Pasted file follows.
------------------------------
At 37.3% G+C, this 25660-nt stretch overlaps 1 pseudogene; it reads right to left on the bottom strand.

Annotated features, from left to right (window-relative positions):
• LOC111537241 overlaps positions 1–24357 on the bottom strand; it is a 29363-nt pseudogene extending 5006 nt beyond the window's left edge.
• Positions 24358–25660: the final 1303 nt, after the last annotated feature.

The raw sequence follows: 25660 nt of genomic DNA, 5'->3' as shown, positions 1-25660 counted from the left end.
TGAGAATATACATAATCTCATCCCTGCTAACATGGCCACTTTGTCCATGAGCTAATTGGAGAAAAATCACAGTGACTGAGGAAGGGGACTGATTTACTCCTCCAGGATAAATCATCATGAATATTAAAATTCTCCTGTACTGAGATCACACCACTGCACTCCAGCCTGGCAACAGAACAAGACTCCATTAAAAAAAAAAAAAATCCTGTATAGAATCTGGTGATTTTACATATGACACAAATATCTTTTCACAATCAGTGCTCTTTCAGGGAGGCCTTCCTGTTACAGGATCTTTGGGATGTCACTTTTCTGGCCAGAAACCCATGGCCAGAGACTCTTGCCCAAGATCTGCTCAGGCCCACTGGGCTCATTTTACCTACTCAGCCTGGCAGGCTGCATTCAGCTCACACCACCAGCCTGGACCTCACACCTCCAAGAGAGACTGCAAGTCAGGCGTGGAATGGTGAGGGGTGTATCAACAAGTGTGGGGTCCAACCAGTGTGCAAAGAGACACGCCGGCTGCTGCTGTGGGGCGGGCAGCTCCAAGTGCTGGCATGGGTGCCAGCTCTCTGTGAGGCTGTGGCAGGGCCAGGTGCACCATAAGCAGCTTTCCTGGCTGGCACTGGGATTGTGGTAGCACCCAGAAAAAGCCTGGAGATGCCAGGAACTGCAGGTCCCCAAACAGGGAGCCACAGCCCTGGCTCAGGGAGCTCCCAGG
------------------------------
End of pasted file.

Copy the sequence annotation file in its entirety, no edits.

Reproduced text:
At 37.3% G+C, this 25660-nt stretch overlaps 1 pseudogene; it reads right to left on the bottom strand.

Annotated features, from left to right (window-relative positions):
• LOC111537241 overlaps positions 1–24357 on the bottom strand; it is a 29363-nt pseudogene extending 5006 nt beyond the window's left edge.
• Positions 24358–25660: the final 1303 nt, after the last annotated feature.

The raw sequence follows: 25660 nt of genomic DNA, 5'->3' as shown, positions 1-25660 counted from the left end.
TGAGAATATACATAATCTCATCCCTGCTAACATGGCCACTTTGTCCATGAGCTAATTGGAGAAAAATCACAGTGACTGAGGAAGGGGACTGATTTACTCCTCCAGGATAAATCATCATGAATATTAAAATTCTCCTGTACTGAGATCACACCACTGCACTCCAGCCTGGCAACAGAACAAGACTCCATTAAAAAAAAAAAAAATCCTGTATAGAATCTGGTGATTTTACATATGACACAAATATCTTTTCACAATCAGTGCTCTTTCAGGGAGGCCTTCCTGTTACAGGATCTTTGGGATGTCACTTTTCTGGCCAGAAACCCATGGCCAGAGACTCTTGCCCAAGATCTGCTCAGGCCCACTGGGCTCATTTTACCTACTCAGCCTGGCAGGCTGCATTCAGCTCACACCACCAGCCTGGACCTCACACCTCCAAGAGAGACTGCAAGTCAGGCGTGGAATGGTGAGGGGTGTATCAACAAGTGTGGGGTCCAACCAGTGTGCAAAGAGACACGCCGGCTGCTGCTGTGGGGCGGGCAGCTCCAAGTGCTGGCATGGGTGCCAGCTCTCTGTGAGGCTGTGGCAGGGCCAGGTGCACCATAAGCAGCTTTCCTGGCTGGCACTGGGATTGTGGTAGCACCCAGAAAAAGCCTGGAGATGCCAGGAACTGCAGGTCCCCAAACAGGGAGCCACAGCCCTGGCTCAGGGAGCTCCCAGG